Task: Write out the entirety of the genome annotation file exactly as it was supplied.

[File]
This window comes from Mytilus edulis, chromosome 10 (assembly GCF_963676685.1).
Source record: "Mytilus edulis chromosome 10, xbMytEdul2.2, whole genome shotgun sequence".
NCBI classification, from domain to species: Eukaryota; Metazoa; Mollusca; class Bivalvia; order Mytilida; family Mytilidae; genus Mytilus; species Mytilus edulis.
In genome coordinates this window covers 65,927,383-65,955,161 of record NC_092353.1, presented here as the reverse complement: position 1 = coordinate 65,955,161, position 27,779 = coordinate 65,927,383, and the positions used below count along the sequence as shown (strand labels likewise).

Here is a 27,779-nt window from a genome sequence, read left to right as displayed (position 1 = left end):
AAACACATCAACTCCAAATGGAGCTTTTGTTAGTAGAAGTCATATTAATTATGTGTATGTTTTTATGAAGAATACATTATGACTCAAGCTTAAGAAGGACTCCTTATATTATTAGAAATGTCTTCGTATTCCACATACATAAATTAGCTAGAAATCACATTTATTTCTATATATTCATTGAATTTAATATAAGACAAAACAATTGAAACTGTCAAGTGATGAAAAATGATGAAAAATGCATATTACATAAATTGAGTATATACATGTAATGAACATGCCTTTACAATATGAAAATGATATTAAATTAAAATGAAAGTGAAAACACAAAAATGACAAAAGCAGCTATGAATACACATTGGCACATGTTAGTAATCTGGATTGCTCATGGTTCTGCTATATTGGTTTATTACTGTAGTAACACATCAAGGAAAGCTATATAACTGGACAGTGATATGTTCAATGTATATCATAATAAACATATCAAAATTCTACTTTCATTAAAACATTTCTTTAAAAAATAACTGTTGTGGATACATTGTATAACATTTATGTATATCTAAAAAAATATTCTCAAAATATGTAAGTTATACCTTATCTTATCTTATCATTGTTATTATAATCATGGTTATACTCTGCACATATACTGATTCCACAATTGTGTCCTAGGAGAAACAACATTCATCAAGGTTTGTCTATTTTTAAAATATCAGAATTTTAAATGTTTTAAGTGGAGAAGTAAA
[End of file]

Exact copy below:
This window comes from Mytilus edulis, chromosome 10 (assembly GCF_963676685.1).
Source record: "Mytilus edulis chromosome 10, xbMytEdul2.2, whole genome shotgun sequence".
NCBI classification, from domain to species: Eukaryota; Metazoa; Mollusca; class Bivalvia; order Mytilida; family Mytilidae; genus Mytilus; species Mytilus edulis.
In genome coordinates this window covers 65,927,383-65,955,161 of record NC_092353.1, presented here as the reverse complement: position 1 = coordinate 65,955,161, position 27,779 = coordinate 65,927,383, and the positions used below count along the sequence as shown (strand labels likewise).

Here is a 27,779-nt window from a genome sequence, read left to right as displayed (position 1 = left end):
AAACACATCAACTCCAAATGGAGCTTTTGTTAGTAGAAGTCATATTAATTATGTGTATGTTTTTATGAAGAATACATTATGACTCAAGCTTAAGAAGGACTCCTTATATTATTAGAAATGTCTTCGTATTCCACATACATAAATTAGCTAGAAATCACATTTATTTCTATATATTCATTGAATTTAATATAAGACAAAACAATTGAAACTGTCAAGTGATGAAAAATGATGAAAAATGCATATTACATAAATTGAGTATATACATGTAATGAACATGCCTTTACAATATGAAAATGATATTAAATTAAAATGAAAGTGAAAACACAAAAATGACAAAAGCAGCTATGAATACACATTGGCACATGTTAGTAATCTGGATTGCTCATGGTTCTGCTATATTGGTTTATTACTGTAGTAACACATCAAGGAAAGCTATATAACTGGACAGTGATATGTTCAATGTATATCATAATAAACATATCAAAATTCTACTTTCATTAAAACATTTCTTTAAAAAATAACTGTTGTGGATACATTGTATAACATTTATGTATATCTAAAAAAATATTCTCAAAATATGTAAGTTATACCTTATCTTATCTTATCATTGTTATTATAATCATGGTTATACTCTGCACATATACTGATTCCACAATTGTGTCCTAGGAGAAACAACATTCATCAAGGTTTGTCTATTTTTAAAATATCAGAATTTTAAATGTTTTAAGTGGAGAAGTAAA